Rewrite Victorian Vampires for Fun & Prizes

By Jason Boog Comment

To celebrate Mediabistro’s upcoming Media App Summit, we are hosting The World’s Longest Literary  Vampire Remix writing contest.

Follow this link to sign up for our new writing contest. With the help from writers around the country, we will rewrite Varney the Vampire–a bestselling vampire novel from the 19th Century filled with enough star-crossed romance, vampire action and purple prose to inspire another Twilight trilogy.

You will rewrite a small section from the book your own unique style (from poetry to Twitter updates to cartoons to imitations of your favorite writer). We will publish and distribute the final product as a free digital book through Smashwords (complete with Victorian-era illustrations) so it will be available at the Apple iBookstore, Barnes & Noble, Sony, Kobo, the Diesel eBook Store, and others.

Intrigued? You can sign up at this link. Registration closes on Oct 8, 2012.

We will have two grand prizes for the writing contest.

One winner will receive a free pass to our Media App Summit, day-long conference in New York City that will include digital book lessons from publishing professionals like Lyle Underkoffler (Disney Publishing Worldwide vice president of digital media), Claudia Romanini (Barnes & Noble’s director of digital products & developer relations), and  Matthew Cavnar (Vook’s VP of business development). You can also learn about the world of self-publishing with experts from Wattpad, Voxie Media and the Copyright Clearance Center. See the complete program at this link.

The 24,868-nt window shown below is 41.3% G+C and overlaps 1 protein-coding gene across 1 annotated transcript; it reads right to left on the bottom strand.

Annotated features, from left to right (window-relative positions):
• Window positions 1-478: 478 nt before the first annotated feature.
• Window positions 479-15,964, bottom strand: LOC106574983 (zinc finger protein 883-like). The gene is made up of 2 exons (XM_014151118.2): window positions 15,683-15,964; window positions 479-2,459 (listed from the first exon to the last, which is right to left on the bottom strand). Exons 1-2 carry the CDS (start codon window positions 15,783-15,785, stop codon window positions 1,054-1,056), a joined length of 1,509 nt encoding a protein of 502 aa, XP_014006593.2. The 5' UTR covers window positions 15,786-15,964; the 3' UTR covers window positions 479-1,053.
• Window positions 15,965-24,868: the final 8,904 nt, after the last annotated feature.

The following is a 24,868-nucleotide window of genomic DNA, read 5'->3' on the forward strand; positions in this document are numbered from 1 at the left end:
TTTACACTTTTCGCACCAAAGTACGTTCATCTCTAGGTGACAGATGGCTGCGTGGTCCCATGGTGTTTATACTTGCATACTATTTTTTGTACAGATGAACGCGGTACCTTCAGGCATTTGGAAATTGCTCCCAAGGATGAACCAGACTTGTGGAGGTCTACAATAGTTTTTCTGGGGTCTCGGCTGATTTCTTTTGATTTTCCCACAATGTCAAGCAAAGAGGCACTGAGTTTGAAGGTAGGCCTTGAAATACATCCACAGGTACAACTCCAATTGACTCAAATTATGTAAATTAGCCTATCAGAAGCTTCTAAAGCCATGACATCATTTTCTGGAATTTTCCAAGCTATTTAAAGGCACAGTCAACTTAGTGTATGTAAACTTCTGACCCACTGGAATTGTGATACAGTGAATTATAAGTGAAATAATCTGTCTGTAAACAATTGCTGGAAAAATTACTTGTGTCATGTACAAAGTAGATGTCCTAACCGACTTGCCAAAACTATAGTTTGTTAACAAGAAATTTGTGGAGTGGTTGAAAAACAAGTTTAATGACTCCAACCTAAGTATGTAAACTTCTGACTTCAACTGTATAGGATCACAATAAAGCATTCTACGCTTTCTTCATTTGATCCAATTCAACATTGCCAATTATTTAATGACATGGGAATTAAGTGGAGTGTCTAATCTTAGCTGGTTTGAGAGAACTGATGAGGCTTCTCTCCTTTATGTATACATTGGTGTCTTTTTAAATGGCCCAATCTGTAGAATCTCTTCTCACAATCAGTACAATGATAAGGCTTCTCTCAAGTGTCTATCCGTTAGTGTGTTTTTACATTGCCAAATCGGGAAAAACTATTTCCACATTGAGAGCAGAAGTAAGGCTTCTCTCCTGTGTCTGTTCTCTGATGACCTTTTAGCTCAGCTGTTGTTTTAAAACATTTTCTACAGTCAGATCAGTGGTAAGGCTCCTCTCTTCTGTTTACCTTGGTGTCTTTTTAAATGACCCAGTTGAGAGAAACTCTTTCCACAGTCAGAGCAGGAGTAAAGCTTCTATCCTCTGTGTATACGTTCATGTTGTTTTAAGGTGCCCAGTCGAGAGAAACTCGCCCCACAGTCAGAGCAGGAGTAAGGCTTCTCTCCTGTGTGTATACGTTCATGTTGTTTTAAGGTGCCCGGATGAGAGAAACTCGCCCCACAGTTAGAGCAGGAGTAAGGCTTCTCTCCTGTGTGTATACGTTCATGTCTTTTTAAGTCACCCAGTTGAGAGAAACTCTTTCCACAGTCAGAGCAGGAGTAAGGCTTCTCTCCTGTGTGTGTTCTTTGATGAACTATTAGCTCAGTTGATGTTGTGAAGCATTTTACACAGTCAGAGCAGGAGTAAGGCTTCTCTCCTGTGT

Another writer will win a free Mediabistro course. You can choose among our many writing courses online, enjoying a class like these fall offerings: Personal Essay WritingChick Lit Writing, Nonfiction Master Writing Class, Advanced Young Adult Novel Writing or Memoir Writing.

Follow this link to download a free eBook copy of Varney the Vampire by Thomas Preskett Prest. Don’t worry about being scared, it’s pretty tame stuff from the 19th Century–but the wooden prose and confusing writing might give you nightmares!

In The Vampire in Nineteenth Century English Literature, literary scholar Carol A. Senf described Varney the Vampire like this: “Varney was written at breakneck speed for an unsophisticated literary audience that was apparently more interested in fast pace and galloping suspense than in coherence or subtle character development. It was, despite its aesthetic flaws, one of the most popular works of the age.”

In 2010, our readers remixed Horatio Alger’s Joe’s Luck for our first writing contest.

In our contest, you can turn a flowery Victorian soliloquy into a stark Cormac McCarthy scene; refurbish wooden dialogue with Virginia Woolf stream-of-consciousness style; or rewrite a dull description with technicolor Thomas Pynchon prose.

We were inspired by the Star Wars: Uncut project, an online remix that divided the Star Wars film into snippets and gave hundreds of filmmakers the chance to re-shoot one 15-second scene. Check out Reality Hunger: A Manifesto by David Shields for some provocative ideas about literature and remixing. You should also explore John Scalzi‘s reasons for rebooting a classic science fiction novel, Fuzzy Nation.